No bully ballFirst, we need to toss out the baggage â€œhardballâ€ connotes. Weâ€™re not talking about rock â€™em, sock â€™em win-at-any-cost safety programs.
You know, dragging an employee in from home with a broken leg suffered at work and propping her up in a corner to keep an injury-free streak alive.
Weâ€™re not talking about bullying or intimidating employees into following rules or not reporting injuries. Or bringing a chainsaw into your next safety meeting to show workers how youâ€™re going to slash workersâ€™ comp costs.
No. Weâ€™re talking about a mental approach to the safety job. To safety goals and objectives. Weâ€™re talking about a mind-set.
Think of Lance Armstrongâ€™s passion, focus and determination.
Letâ€™s face it, in many organizations safety is competing with other departments for resources, for a place on managementâ€™s agenda, for an opportunity to demonstrate its value beyond compliance. Weâ€™re talking about directing your passion, focus and determination to succeed in this arena.
No softballTo take your safety program in the opposite direction is playing softball. Softball in business is drifting along doing the same old same old.
Itâ€™s cruise control. Like sitting in a comfortable easy chair, rerunning the same safety training videos every year. Recycling the same meeting topics. Holding safety committee meetings once a month just to say youâ€™ve done it. Itâ€™s disguising poor or mediocre performance (such as injury and illness rates or audit findings) with activities. â€œBut look boss, weâ€™re running an incentive contest. Doing weekly inspections. Holding meetings. Playing bingo. Weâ€™ve got the fire chief coming in to give a talk. Got safety orientations and hazmat refreshers! Our new posters look good. How about that banner out front?â€
But what ties these activities together â€” and to company goals? Whereâ€™s the plan? How do they relate to providing the organization with a competitive advantage?
What it isHere are ten signs to let you know youâ€™re playing safety hardball:
1 â€” You focus on the realities of your work environment. You know what the attitudes, perceptions and beliefs about your safety program are â€” from employee, supervisor and manager viewpoints.
2 â€” If you need to compete more vigorously to win the hearts and minds of employees, supers and managers, you ruthlessly evaluate your own strengths and weaknesses as a safety leader. And you evaluate your current safety program the same way.
3 â€” You are decisive about what needs to be done. You build on your strengths, both personally and programmatically, and you go to work on weak areas.
4 â€” You create discomfort. Former Procter & Gamble safety manager Gene Earnest called it creating dissonance within the organization. Let people know about weak links in the safety program â€” vulnerabilities. Show what is possible to achieve, in terms of a safety culture and the safety performance of best-in-class companies.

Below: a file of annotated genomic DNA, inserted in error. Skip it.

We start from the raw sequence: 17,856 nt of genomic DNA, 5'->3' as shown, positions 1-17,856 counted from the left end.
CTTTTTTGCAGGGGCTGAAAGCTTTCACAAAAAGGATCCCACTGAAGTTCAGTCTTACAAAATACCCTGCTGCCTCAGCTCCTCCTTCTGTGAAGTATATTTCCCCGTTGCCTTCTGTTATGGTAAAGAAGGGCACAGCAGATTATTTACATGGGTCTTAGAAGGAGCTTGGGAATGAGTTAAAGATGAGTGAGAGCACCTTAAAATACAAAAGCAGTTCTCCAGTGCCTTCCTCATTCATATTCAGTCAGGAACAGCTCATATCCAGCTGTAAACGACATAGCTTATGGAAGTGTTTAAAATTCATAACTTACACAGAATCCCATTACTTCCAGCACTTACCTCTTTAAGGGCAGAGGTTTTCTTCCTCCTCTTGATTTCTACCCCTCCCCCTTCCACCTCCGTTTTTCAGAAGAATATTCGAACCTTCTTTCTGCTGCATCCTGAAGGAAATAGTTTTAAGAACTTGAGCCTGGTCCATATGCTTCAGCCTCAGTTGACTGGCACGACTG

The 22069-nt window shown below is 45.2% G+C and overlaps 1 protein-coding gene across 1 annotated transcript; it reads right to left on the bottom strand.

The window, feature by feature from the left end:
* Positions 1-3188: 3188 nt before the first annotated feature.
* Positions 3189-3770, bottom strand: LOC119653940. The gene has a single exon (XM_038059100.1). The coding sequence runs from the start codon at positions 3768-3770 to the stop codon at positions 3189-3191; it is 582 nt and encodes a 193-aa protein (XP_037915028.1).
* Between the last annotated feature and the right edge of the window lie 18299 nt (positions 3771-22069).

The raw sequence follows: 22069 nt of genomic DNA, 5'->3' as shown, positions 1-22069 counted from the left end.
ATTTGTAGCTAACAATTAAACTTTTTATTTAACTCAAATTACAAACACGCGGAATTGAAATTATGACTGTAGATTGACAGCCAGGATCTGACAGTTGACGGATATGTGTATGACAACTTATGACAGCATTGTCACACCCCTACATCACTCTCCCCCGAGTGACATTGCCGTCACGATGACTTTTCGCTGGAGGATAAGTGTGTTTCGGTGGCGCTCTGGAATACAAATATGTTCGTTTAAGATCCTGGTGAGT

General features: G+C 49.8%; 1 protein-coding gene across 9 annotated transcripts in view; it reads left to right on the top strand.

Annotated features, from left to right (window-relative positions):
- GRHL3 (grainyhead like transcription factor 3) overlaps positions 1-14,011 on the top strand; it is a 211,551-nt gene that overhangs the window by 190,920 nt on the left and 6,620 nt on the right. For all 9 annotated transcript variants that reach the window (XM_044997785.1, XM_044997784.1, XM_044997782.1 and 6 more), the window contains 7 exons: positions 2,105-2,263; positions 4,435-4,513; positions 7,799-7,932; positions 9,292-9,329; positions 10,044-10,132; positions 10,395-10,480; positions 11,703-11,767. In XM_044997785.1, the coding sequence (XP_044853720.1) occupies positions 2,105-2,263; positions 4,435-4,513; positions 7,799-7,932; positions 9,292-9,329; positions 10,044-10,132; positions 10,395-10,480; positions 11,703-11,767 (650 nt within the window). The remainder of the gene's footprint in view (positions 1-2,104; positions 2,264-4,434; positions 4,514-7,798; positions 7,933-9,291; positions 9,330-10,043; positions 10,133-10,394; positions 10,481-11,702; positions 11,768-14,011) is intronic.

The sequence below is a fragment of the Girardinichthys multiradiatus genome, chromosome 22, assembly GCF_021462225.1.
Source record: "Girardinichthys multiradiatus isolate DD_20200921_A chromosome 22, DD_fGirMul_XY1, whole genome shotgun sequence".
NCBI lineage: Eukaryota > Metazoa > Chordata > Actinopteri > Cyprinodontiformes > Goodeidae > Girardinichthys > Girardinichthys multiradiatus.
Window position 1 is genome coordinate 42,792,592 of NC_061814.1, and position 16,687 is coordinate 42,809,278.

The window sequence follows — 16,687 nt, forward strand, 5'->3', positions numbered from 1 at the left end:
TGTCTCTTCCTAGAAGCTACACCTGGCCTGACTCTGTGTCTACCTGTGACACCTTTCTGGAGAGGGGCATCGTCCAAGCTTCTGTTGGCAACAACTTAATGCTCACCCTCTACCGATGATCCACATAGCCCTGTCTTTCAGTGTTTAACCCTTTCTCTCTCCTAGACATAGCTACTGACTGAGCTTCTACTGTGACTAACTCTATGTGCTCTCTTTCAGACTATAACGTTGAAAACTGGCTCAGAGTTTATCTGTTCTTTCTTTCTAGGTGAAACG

5 â€” You become wholly committed to channeling your passion and expertise to reaching your goals.
6 â€” You engage everyone in this quest. Youâ€™re clear and direct about responsibilities and accountability â€” what the safety committee must do, what supervisors and managers must do, what the workforce does. Everyone knows whatâ€™s expected of them, how their contributions will be measured, and how achievements will be recognized.
7 â€” You maintain everyoneâ€™s focus on your high expectations â€” whether itâ€™s improving audit scores, injury rates, or going for OSHAâ€™s Voluntary Protection Program status. Your energy and pace are aggressive and demanding.
8 â€” You play by the rules. Moral, ethical and legal lines are never crossed.
9 â€” You use all available resources and strategies to achieve your objectives. You find your safety allies in the organization. People with expertise, connections, and sales power.
10 â€” Youâ€™re vigilant in monitoring progress toward goals. Safety is not a desk job for you. Youâ€™re out on the floor, out in the field, observing, coaching, asking questions, listening, taking it all in.
Striking the balanceThis last characteristic is worth elaborating on. Good coaches in the sports world know how to play hardball to win, but at the same time they know they canâ€™t alienate the team.
Itâ€™s a balancing act.You can play hardball, attack your job with laser-like focus, and still be empathetic. And use that empathy to build essential relationships with employees, supervisors, managers and your safety committee and coaches. One of the rules in business hardball is this: understand your customers. Dictators donâ€™t win over customers. Safety zealots donâ€™t win over hearts and minds in an organization and achieve sustainable success â€” however you want to define it.
It takes aggressive research and planning. Focused, measurable goals. Reality checks. Clear, direct communication. High standards that lead to pride of accomplishment. Ready to play a little hardball?
â€” Dave Johnson, Editor